"Mr. Mayor, I hereby challenge you to a game of chess. One game, winner take all! Beachwood Park this Saturday at high noon. If you win, I will donate $500 to the charity of your choice. If I win, you will hand over your job to me."
The crowd gasped.
"Mrs. Cheshire, I welcome this golden opportunity to assist the poor! Saturday at noon it is."
Saturday at 12:34 Dan Meyer sat on a park bench, alone, holding a check for $500, wondering, "What in the name of all that is holy just happened?"
"Yes, Mrs. Olsted, send her in." Johannes settled back in his swivel chair as Miss Lolly Buxley entered his office. Just what the doctor ordered! El perfecto! Have you ever seen a dream walking? Johannes has!
Miss Buxley was hired, Mrs. Olsted given one week's severance, and a date was made for drinks and din-din, out of town, Johannes to pick Lolly up at her apartment at 8:00.
"To Hades with Audrey. You are in high cotton, Johannes, old boy!"
Doc Bok hightailed it to the Jaguar dealership before closing and drove off the lot in a new British Racing Green Jaguar sedan. He waved ta-ta to the Lark and all the quotidian practicality it represented, hurried home to shower and prepare for a night on the town. He tingled from scalp to toes.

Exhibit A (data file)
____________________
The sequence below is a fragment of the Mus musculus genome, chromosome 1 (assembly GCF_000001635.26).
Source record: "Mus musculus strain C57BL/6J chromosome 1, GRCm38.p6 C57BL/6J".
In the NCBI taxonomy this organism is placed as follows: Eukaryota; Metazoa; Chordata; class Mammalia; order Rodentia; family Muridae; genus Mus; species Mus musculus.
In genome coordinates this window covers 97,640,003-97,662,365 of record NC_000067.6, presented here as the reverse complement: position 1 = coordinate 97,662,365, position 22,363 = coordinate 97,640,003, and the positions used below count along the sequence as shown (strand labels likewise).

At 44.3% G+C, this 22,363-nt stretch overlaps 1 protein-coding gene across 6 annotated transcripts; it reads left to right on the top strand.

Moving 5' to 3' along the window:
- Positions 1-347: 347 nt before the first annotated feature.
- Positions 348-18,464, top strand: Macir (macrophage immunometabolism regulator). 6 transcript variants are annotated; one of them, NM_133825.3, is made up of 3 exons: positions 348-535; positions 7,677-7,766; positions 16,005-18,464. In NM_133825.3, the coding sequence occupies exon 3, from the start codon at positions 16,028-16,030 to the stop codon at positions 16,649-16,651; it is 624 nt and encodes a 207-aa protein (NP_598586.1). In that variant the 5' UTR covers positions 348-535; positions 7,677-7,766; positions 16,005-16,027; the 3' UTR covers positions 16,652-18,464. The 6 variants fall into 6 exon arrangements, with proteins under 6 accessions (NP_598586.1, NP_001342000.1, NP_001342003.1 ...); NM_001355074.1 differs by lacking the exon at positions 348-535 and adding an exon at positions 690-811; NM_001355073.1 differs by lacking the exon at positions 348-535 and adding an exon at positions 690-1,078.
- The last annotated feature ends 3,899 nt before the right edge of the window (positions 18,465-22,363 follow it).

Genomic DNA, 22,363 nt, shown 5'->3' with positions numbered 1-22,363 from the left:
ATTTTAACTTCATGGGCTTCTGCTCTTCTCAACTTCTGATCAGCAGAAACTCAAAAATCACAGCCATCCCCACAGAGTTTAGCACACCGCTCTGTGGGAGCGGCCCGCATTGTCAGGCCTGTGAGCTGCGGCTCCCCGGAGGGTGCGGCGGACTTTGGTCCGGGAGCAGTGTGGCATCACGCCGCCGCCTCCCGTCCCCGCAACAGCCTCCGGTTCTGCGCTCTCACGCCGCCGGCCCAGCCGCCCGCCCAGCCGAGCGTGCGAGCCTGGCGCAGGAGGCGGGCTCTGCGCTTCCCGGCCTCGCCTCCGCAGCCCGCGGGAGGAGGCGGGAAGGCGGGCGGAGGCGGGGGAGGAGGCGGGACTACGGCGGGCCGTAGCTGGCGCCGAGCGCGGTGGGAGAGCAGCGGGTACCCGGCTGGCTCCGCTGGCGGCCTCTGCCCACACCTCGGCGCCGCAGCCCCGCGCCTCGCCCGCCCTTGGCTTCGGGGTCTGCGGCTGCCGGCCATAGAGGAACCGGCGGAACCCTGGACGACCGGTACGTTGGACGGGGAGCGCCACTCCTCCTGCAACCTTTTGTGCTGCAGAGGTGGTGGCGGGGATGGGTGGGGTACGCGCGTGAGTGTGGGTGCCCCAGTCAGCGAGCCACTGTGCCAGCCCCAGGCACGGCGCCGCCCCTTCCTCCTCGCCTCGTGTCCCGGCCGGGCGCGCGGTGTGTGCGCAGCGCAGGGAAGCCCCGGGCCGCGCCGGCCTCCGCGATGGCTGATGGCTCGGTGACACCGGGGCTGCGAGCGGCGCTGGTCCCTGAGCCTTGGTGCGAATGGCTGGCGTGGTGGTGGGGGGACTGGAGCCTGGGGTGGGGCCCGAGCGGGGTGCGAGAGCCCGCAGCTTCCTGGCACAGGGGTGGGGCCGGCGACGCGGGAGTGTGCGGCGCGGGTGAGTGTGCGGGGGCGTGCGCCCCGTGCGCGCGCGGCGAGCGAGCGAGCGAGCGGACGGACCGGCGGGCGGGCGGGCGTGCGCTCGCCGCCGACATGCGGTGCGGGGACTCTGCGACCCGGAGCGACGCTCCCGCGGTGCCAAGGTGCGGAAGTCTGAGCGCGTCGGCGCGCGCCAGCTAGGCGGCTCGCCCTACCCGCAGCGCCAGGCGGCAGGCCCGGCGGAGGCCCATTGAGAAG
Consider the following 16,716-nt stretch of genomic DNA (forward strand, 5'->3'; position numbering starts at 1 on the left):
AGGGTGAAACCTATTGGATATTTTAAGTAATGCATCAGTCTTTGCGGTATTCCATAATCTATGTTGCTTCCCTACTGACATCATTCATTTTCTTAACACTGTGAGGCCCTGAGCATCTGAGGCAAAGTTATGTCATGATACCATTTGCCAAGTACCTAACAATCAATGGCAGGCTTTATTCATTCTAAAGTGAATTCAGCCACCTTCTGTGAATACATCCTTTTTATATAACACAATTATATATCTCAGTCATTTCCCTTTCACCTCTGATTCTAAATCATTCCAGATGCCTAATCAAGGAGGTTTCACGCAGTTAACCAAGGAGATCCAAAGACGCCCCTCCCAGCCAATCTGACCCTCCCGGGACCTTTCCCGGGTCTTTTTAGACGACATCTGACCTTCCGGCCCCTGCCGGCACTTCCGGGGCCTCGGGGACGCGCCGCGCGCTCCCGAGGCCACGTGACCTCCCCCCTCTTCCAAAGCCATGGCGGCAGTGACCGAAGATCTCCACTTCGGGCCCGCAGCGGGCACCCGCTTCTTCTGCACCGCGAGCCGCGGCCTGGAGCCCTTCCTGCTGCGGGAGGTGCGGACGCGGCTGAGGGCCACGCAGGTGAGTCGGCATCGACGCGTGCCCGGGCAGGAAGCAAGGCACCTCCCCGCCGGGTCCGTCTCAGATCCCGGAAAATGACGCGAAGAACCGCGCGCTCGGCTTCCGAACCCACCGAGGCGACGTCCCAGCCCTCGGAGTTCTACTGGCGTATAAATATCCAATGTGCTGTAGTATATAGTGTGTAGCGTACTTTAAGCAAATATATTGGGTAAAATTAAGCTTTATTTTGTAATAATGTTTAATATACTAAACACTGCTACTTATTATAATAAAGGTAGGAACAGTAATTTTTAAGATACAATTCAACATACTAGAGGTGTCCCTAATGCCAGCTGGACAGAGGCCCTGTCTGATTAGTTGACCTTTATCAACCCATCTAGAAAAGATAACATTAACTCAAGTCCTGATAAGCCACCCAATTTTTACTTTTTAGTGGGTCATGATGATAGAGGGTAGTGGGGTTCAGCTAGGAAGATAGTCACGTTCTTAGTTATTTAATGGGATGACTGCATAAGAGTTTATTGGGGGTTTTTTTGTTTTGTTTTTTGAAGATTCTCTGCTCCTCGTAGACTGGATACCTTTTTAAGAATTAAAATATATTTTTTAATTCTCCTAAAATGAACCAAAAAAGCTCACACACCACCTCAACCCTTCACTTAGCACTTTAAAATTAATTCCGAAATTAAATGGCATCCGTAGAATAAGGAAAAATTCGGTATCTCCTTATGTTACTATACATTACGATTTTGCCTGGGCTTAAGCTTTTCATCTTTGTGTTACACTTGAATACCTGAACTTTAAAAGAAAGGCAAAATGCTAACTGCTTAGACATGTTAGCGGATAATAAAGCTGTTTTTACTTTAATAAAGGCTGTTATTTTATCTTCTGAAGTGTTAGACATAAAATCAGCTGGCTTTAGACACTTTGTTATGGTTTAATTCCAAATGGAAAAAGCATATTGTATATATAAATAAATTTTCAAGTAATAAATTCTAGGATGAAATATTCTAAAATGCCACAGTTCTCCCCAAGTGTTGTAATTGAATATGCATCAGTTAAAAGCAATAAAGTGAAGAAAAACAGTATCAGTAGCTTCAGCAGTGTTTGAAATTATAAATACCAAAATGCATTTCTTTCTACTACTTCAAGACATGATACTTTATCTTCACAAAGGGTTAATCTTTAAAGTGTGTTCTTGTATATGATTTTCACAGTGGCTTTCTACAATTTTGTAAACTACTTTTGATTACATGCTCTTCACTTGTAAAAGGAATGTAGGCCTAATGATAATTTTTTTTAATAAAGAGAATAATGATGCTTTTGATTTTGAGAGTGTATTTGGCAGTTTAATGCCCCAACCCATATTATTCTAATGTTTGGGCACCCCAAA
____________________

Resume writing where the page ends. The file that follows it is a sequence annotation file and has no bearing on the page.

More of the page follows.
At 8:00 sharp, he rode the elevator to the second floor of a modern apartment complex. Feeling his oats in a snazzy madras jacket and ox-blood ascot, bouquet in hand, Johannes found 2B and pressed Lolly's buzzer. After what seemed an agonizing eternity but was really just a half-minute, she opened the door. Handing her the flowers with a slight bow, Johannes crossed the threshold, entering a new realm. In a tight black cocktail dress, Lolly Buxley stood in blonde barefoot magnificence on the dove-gray wall-to-wall carpet. The white walls magnified her radiant beauty. She handed Johannes a lit marijuana cigarette, half-smoked. Her Prussian blue eyes were scintillating. An arm over the back of his neck, she breathed in his ear, "Would you mind terribly skipping dinner? What say we stay in and, um, play doctor, Dr. Bok?"